Who thought driving cheap eco-cars would really happen?
If you have been following the construction of the I-269 loop surrounding the outskirts of the Memphis region, you know that one of the primary tools of disinvestment causing, tax revenue depleting, character sucking suburbanization is well on its way. This highway will make Sam Cooper look like New Orleans’ Decatur Street, the 240 loop look like the Parkway System and 385 look like the Champs-Elysees.
Couple this with an expansive and complete network of sewer expansions throughout Shelby County ready to hook up the rest of the fleeing Memphians, a government who has demonstrated no backbone for protecting the tax base or improving inner city life, and land barons itching to start cutting new deals for more roadside “development”… we find ourselves on the precipice of a catastrophe of epic proportion.
A recent MPO Imagine 2035 presentation of a “Business As Usual” scenario all but confirmed this… or at least the public discussion did. While our regional population is growing at a tiny annual rate and we are losing population in working-age and educated demographics, we continue to gobble up land at a ridiculously amazing rate.
Therefore, we spend more time commuting in the car than many other cities. Using a car so much to travel can make your brakes go bad, visit Chandler brake shop to have them take a look at your brakes for you. We spend a disproportionate amount of our income on transportation. Our property taxes are higher because we have to pay for services to the space between destinations. We have traded any sense of predictable traffic patterns for a spider web of periodic gridlock. We have destroyed any sense of place that existed in historic neighborhoods, have overbuilt then abandoned second-tier suburbs and started building new communities that are 100% auto dependant because they connect to nothing.
So what is there to hope for? What is left for those of us who are desperate to see riders on the trolley, people walking to the park and pleasant neighborhoods that rank with communities we are competing with for talent across the country and around the world?
High gas prices!
I know this is a long way off and may never really materialize. Peak oil theories may not be scientifically sound. Instability in the middle-east may be a thing of the past. Hurricanes in the gulf may never touch another platform. Nuclear plants may never replace oil refineries. But these things are more likely to happen than the stars aligning to force local leadership to guide us into any alternative direction. High gas prices making it stupid to drive 30 miles a day for work, 10 miles a day for family activities or five miles to a grocery store… this is all we had left.
Gas prices were supposed to go through the roof. Then people would start wanting to live near the office and some cute shops would pop up down the street and junior would walk by the barbershop on his way to a baseball game. America would be America again.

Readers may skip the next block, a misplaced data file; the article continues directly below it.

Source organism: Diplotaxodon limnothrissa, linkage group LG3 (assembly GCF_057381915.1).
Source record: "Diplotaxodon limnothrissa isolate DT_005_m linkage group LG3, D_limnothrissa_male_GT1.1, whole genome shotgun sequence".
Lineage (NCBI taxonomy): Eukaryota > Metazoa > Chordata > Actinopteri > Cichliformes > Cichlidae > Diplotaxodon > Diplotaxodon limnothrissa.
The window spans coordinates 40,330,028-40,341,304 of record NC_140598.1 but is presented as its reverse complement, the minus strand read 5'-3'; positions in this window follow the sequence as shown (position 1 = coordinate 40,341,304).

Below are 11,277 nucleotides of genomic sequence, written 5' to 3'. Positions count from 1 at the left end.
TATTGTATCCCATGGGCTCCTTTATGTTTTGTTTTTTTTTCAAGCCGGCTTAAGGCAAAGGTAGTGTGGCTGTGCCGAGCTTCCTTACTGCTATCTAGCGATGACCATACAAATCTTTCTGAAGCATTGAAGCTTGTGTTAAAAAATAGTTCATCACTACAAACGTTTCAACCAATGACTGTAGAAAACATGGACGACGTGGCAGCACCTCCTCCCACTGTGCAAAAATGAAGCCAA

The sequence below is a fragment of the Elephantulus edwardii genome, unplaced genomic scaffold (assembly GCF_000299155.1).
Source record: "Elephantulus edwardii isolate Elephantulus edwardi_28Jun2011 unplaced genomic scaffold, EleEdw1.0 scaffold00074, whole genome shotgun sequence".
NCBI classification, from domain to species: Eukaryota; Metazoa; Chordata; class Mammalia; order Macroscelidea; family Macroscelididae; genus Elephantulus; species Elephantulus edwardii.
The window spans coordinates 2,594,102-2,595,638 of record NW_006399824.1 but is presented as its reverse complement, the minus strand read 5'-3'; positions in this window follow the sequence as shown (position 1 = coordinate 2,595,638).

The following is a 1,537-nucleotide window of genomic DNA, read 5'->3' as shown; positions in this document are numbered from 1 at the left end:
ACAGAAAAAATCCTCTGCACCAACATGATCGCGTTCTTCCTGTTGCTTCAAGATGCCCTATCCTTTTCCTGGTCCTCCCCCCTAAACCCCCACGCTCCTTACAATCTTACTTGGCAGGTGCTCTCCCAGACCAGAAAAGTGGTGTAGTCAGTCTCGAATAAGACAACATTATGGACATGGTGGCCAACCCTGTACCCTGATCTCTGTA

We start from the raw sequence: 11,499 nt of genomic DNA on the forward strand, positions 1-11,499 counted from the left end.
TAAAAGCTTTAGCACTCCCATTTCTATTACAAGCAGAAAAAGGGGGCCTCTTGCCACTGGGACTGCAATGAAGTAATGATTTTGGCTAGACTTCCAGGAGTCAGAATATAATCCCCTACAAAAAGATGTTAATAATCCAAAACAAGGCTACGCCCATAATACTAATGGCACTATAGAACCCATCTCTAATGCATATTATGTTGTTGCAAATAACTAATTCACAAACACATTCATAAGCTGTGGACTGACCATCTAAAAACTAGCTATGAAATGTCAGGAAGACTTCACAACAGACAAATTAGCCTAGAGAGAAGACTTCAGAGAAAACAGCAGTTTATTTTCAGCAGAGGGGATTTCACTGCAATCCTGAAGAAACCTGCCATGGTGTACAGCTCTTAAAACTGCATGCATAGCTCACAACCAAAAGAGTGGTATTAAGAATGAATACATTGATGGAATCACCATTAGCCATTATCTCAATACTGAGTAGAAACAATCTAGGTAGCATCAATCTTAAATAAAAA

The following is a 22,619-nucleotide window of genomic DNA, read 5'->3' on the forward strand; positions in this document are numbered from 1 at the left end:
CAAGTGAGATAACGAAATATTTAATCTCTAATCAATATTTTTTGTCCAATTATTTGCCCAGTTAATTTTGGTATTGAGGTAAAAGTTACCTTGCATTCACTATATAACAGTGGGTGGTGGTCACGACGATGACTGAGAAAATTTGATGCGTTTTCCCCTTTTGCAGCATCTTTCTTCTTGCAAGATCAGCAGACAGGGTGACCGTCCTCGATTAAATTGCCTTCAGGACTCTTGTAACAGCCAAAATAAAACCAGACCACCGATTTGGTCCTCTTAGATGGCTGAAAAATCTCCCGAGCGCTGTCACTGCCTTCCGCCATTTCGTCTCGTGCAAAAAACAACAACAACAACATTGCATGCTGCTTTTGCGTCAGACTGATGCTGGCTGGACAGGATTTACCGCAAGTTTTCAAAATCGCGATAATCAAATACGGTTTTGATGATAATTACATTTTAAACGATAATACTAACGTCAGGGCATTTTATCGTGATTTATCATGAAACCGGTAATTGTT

But now this.
Cars that get 100 miles per charge.
Chevy’s is supposed to go over 40 miles on a charge. Mitsubishi’s could go 90 miles. The Nissan Leaf is leading the way with 100 miles per charge. Well, that’s just great. Instead of fuel costs teasing people back to more dense cities with an abundance of pedestrian options, we can drive even farther for cheaper!
In Houston, Nissan is partnering with Reliant Energy to ring the city with charging stations. Other deals are in the works from Orlando to San Diego. Just imagine; someone could live outside of L.A. and almost commute to San Diego, or live in Tampa and commute to Orlando. And, they’d never have to buy gas. That sounds neat, if you enjoy driving. But what if you don’t? Neighborhoods will still be popping up farther and farther from core cities where land is cheaper and cheaper. The phrase “drive until you qualify” will take on new meaning when you remove the cost of gas from the equation. You are in big trouble if you don’t like life behind the wheel.
Closer to home, a company called Ecotality has received a $100 million loan from the U.S. Department of Energy to construct a system of over 2,000 charging stations in Nashville, Knoxville and Chattanooga. I find it peculiar that one of the State of Tennessee’s single largest investments in highway infrastructure may be in the Memphis area but they didn’t think to link it to electric cars… so we can look forward to being spread out, inefficient and expensive while still driving gas guzzlers.
Unless we do something really cool.
Since Memphis is being left out of the electric car charging infrastructure while being asked to commute farther than anyone in the State of Tennessee, why don’t we use this as an opportunity to try something different?
Instead of agreeing to drive, drive, drive, why don’t we demand an alternative? Why don’t we just redevelop our inner city where we already have all the stuff and walk or bike every once in a while? Okay, that might a bit radical.
Why don’t we build our own electric vehicle charging infrastructure? Why don’t we put charging stations in a system of town centers to encourage people to identify with their neighborhoods and not have to drive quite as far all of the time?
We could put charging stations in areas that are strategically positioned to be employment destinations or cultural destinations to encourage people to develop a pattern leading to a cohesive transportation strategy?
I am not sure what the answer is. I do know that if we just chill out and watch, we will see more and more 25 to 40 year old college graduates get in their eco-friendly electric vehicles and drive away to another city where, oddly, people spend much less time in the car.